Abstract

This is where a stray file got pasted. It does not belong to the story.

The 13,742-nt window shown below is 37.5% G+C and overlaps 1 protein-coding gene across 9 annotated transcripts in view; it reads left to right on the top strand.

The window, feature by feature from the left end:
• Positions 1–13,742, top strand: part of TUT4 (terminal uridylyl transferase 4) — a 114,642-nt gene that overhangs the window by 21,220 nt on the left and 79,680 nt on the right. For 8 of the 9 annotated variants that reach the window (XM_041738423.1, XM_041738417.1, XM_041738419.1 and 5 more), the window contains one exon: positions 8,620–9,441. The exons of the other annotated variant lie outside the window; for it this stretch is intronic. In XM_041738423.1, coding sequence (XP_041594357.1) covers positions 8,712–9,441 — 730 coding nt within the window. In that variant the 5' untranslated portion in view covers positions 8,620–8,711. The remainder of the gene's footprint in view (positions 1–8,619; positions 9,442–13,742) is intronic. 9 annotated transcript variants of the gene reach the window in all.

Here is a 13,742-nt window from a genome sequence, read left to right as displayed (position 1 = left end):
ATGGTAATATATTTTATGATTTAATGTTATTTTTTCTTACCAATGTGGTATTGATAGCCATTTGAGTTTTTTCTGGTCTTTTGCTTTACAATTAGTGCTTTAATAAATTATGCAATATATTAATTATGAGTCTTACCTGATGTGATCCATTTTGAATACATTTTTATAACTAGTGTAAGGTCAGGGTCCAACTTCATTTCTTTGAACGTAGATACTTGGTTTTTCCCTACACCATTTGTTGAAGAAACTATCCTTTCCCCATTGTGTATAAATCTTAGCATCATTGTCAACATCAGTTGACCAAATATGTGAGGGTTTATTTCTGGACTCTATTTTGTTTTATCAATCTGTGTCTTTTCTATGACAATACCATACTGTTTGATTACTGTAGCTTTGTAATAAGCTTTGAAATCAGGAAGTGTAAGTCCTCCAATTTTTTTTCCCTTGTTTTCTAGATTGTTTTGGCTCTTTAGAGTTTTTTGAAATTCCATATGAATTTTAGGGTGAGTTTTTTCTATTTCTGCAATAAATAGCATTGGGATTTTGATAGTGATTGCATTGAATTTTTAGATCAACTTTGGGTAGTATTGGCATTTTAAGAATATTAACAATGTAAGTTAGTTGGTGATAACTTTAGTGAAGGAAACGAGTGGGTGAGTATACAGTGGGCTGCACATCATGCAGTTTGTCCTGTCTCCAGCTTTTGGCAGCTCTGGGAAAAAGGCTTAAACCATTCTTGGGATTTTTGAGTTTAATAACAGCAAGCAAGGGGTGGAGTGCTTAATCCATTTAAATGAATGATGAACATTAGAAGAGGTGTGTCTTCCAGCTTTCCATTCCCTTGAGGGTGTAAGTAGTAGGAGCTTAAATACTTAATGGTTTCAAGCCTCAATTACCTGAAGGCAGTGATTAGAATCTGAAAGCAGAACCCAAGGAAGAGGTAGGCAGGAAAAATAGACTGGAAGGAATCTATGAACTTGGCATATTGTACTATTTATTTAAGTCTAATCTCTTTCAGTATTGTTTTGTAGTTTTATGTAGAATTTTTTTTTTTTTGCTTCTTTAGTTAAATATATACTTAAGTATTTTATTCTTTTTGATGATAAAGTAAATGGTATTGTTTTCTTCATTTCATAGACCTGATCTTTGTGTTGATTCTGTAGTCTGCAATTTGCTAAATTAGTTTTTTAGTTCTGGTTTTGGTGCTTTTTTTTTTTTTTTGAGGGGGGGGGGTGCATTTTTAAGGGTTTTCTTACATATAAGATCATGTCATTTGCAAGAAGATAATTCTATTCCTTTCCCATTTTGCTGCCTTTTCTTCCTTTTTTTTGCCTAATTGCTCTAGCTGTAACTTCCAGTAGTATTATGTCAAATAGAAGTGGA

Soil and sandstone samples were taken from below a sewage effluent spreading site at Whittington Hall, near Stourbridge. The sandstones belong to the Triassic Sherwood Sandstone Group, whole rock samples were analysed for major and trace elements, and porewaters (extracted by high speed centrifuge) for trace metals. The elements found to be enriched in the sediments, at shallow depths (generally not greater than 1 m) were, in order, Zn, Pb, Cu, Cr, Ni and Sr. Systematic decreases with depth were not recorded for the elements Mn, V, Rb, Y and Zr. Retention of the metals is believed to be a combination of filtration of particulate matter and reaction with the sediment, particularly the oxyhydroxide material and possibly smectites. The observed metal enrichment corresponds with the effluent composition and in the case of Zn there would appear to be an approximate balance between the total input into the system and the amount retained in near-surface sediment. The borehole samples were frozen on site in order to suppress microbial changes in the porewaters. Metal concentrations in the porewaters were not, in general, affected but significant differences were noted for Fe, Mn and Ca. At depth in the unsaturated and saturated zones porewater concentrations approach the ‘natural’ background concentration. These decreases in concentrations take place below the zone of sediment-porewater reaction based on whole-rock analyses and are therefore attributed to progressive dilution of the porewater and groundwater.

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